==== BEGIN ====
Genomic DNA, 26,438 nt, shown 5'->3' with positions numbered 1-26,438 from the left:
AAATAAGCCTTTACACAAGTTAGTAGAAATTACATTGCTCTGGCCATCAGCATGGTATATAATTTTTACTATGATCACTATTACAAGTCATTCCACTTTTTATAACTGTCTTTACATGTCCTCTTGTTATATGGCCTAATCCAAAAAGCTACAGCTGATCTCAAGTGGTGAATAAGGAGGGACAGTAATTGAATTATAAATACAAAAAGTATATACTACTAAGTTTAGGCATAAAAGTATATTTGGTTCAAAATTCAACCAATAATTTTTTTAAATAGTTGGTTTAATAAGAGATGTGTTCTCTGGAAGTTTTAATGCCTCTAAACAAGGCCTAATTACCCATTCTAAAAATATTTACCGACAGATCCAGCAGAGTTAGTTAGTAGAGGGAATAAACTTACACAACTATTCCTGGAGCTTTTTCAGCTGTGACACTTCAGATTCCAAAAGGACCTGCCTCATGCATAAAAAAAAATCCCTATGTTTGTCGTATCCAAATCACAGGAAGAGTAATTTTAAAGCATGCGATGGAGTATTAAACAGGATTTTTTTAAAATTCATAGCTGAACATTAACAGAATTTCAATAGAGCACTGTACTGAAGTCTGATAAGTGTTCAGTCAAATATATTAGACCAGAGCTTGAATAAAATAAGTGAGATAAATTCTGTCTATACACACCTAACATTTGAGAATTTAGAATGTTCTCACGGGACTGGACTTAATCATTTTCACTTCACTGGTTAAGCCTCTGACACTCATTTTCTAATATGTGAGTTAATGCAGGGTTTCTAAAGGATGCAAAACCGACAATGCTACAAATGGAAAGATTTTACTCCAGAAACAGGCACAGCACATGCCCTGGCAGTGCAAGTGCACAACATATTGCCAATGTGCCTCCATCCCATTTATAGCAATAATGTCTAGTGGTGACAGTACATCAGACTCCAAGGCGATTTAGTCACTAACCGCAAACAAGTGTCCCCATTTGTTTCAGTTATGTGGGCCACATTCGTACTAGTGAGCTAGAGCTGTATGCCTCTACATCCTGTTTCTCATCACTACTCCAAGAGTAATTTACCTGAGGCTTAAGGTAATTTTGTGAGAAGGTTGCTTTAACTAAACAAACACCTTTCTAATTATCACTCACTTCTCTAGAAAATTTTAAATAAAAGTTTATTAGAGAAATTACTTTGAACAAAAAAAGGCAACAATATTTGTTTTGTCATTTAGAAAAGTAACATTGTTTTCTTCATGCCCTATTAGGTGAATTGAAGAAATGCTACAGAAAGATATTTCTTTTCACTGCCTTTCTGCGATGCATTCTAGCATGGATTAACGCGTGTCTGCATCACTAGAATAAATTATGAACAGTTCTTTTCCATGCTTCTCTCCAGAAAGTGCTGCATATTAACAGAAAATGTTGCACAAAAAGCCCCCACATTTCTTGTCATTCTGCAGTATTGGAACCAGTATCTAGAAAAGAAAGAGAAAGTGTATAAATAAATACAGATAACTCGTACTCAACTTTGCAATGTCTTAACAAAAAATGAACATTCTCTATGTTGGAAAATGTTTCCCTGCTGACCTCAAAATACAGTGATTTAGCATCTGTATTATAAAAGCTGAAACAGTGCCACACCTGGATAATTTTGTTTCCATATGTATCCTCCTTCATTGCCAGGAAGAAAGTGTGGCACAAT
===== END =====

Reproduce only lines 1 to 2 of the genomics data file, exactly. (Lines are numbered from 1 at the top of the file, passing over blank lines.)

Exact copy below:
Genomic DNA, 26,438 nt, shown 5'->3' with positions numbered 1-26,438 from the left:
AAATAAGCCTTTACACAAGTTAGTAGAAATTACATTGCTCTGGCCATCAGCATGGTATATAATTTTTACTATGATCACTATTACAAGTCATTCCACTTTTTATAACTGTCTTTACATGTCCTCTTGTTATATGGCCTAATCCAAAAAGCTACAGCTGATCTCAAGTGGTGAATAAGGAGGGACAGTAATTGAATTATAAATACAAAAAGTATATACTACTAAGTTTAGGCATAAAAGTATATTTGGTTCAAAATTCAACCAATAATTTTTTTAAATAGTTGGTTTAATAAGAGATGTGTTCTCTGGAAGTTTTAATGCCTCTAAACAAGGCCTAATTACCCATTCTAAAAATATTTACCGACAGATCCAGCAGAGTTAGTTAGTAGAGGGAATAAACTTACACAACTATTCCTGGAGCTTTTTCAGCTGTGACACTTCAGATTCCAAAAGGACCTGCCTCATGCATAAAAAAAAATCCCTATGTTTGTCGTATCCAAATCACAGGAAGAGTAATTTTAAAGCATGCGATGGAGTATTAAACAGGATTTTTTTAAAATTCATAGCTGAACATTAACAGAATTTCAATAGAGCACTGTACTGAAGTCTGATAAGTGTTCAGTCAAATATATTAGACCAGAGCTTGAATAAAATAAGTGAGATAAATTCTGTCTATACACACCTAACATTTGAGAATTTAGAATGTTCTCACGGGACTGGACTTAATCATTTTCACTTCACTGGTTAAGCCTCTGACACTCATTTTCTAATATGTGAGTTAATGCAGGGTTTCTAAAGGATGCAAAACCGACAATGCTACAAATGGAAAGATTTTACTCCAGAAACAGGCACAGCACATGCCCTGGCAGTGCAAGTGCACAACATATTGCCAATGTGCCTCCATCCCATTTATAGCAATAATGTCTAGTGGTGACAGTACATCAGACTCCAAGGCGATTTAGTCACTAACCGCAAACAAGTGTCCCCATTTGTTTCAGTTATGTGGGCCACATTCGTACTAGTGAGCTAGAGCTGTATGCCTCTACATCCTGTTTCTCATCACTACTCCAAGAGTAATTTACCTGAGGCTTAAGGTAATTTTGTGAGAAGGTTGCTTTAACTAAACAAACACCTTTCTAATTATCACTCACTTCTCTAGAAAATTTTAAATAAAAGTTTATTAGAGAAATTACTTTGAACAAAAAAAGGCAACAATATTTGTTTTGTCATTTAGAAAAGTAACATTGTTTTCTTCATGCCCTATTAGGTGAATTGAAGAAATGCTACAGAAAGATATTTCTTTTCACTGCCTTTCTGCGATGCATTCTAGCATGGATTAACGCGTGTCTGCATCACTAGAATAAATTATGAACAGTTCTTTTCCATGCTTCTCTCCAGAAAGTGCTGCATATTAACAGAAAATGTTGCACAAAAAGCCCCCACATTTCTTGTCATTCTGCAGTATTGGAACCAGTATCTAGAAAAGAAAGAGAAAGTGTATAAATAAATACAGATAACTCGTACTCAACTTTGCAATGTCTTAACAAAAAATGAACATTCTCTATGTTGGAAAATGTTTCCCTGCTGACCTCAAAATACAGTGATTTAGCATCTGTATTATAAAAGCTGAAACAGTGCCACACCTGGATAATTTTGTTTCCATATGTATCCTCCTTCATTGCCAGGAAGAAAGTGTGGCACAAT